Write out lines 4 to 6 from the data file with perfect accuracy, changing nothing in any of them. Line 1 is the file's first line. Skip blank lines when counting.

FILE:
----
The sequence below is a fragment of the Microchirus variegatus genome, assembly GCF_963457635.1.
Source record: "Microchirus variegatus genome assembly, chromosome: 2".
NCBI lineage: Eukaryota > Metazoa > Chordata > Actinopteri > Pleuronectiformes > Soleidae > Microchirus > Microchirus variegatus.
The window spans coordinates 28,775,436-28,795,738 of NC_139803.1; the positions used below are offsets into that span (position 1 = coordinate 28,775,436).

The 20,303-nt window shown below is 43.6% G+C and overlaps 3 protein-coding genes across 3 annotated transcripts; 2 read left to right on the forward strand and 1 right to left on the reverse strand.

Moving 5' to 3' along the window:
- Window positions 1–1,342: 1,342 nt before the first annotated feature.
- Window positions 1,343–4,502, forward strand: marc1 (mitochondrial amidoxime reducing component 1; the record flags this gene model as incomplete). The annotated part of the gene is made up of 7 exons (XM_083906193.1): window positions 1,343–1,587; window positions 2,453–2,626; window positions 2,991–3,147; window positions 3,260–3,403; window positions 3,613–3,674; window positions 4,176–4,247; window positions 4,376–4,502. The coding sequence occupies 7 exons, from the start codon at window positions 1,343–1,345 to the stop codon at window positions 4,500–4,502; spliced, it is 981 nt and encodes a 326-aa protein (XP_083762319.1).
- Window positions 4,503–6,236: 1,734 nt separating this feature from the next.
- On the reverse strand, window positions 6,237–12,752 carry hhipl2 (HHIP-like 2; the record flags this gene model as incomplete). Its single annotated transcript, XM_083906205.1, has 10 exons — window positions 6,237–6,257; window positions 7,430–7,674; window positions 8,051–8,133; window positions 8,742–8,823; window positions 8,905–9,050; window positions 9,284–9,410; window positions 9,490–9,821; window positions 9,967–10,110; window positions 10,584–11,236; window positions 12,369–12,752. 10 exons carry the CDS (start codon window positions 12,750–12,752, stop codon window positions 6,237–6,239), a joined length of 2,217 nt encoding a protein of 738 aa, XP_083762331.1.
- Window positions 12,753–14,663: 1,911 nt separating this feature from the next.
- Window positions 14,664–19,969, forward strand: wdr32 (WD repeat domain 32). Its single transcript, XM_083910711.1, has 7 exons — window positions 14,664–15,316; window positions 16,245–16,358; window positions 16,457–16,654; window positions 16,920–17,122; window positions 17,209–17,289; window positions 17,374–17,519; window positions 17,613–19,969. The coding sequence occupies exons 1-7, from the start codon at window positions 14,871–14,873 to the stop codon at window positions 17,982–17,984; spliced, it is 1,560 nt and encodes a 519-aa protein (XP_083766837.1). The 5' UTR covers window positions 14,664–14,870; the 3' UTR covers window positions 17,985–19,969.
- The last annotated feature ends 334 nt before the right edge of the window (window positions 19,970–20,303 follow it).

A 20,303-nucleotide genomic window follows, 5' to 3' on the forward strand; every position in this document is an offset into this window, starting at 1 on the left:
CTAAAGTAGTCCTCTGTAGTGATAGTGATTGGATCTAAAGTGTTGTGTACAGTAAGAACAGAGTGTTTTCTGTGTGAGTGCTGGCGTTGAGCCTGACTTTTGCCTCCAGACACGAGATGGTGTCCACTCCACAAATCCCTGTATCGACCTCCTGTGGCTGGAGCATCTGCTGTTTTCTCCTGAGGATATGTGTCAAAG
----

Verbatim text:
The window spans coordinates 28,775,436-28,795,738 of NC_139803.1; the positions used below are offsets into that span (position 1 = coordinate 28,775,436).

The 20,303-nt window shown below is 43.6% G+C and overlaps 3 protein-coding genes across 3 annotated transcripts; 2 read left to right on the forward strand and 1 right to left on the reverse strand.

Moving 5' to 3' along the window: